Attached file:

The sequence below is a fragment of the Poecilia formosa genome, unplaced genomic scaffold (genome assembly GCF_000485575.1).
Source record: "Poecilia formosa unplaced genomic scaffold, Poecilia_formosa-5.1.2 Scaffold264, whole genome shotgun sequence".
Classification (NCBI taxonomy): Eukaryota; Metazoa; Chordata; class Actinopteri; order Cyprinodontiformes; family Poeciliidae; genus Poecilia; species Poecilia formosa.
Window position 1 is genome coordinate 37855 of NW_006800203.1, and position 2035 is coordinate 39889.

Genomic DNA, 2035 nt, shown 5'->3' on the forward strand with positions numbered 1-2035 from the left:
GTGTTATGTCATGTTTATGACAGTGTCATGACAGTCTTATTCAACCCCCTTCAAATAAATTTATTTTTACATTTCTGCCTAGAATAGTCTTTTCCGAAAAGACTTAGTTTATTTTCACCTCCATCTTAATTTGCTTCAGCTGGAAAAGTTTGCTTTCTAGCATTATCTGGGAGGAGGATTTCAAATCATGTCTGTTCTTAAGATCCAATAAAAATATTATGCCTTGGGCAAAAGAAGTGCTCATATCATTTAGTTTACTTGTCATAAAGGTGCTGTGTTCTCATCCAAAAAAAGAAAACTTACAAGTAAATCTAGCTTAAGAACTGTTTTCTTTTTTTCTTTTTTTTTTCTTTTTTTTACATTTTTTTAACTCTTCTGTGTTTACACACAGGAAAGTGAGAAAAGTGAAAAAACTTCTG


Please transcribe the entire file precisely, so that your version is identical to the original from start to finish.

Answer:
The sequence below is a fragment of the Poecilia formosa genome, unplaced genomic scaffold (genome assembly GCF_000485575.1).
Source record: "Poecilia formosa unplaced genomic scaffold, Poecilia_formosa-5.1.2 Scaffold264, whole genome shotgun sequence".
Classification (NCBI taxonomy): Eukaryota; Metazoa; Chordata; class Actinopteri; order Cyprinodontiformes; family Poeciliidae; genus Poecilia; species Poecilia formosa.
Window position 1 is genome coordinate 37855 of NW_006800203.1, and position 2035 is coordinate 39889.

Genomic DNA, 2035 nt, shown 5'->3' on the forward strand with positions numbered 1-2035 from the left:
GTGTTATGTCATGTTTATGACAGTGTCATGACAGTCTTATTCAACCCCCTTCAAATAAATTTATTTTTACATTTCTGCCTAGAATAGTCTTTTCCGAAAAGACTTAGTTTATTTTCACCTCCATCTTAATTTGCTTCAGCTGGAAAAGTTTGCTTTCTAGCATTATCTGGGAGGAGGATTTCAAATCATGTCTGTTCTTAAGATCCAATAAAAATATTATGCCTTGGGCAAAAGAAGTGCTCATATCATTTAGTTTACTTGTCATAAAGGTGCTGTGTTCTCATCCAAAAAAAGAAAACTTACAAGTAAATCTAGCTTAAGAACTGTTTTCTTTTTTTCTTTTTTTTTTCTTTTTTTTACATTTTTTTAACTCTTCTGTGTTTACACACAGGAAAGTGAGAAAAGTGAAAAAACTTCTG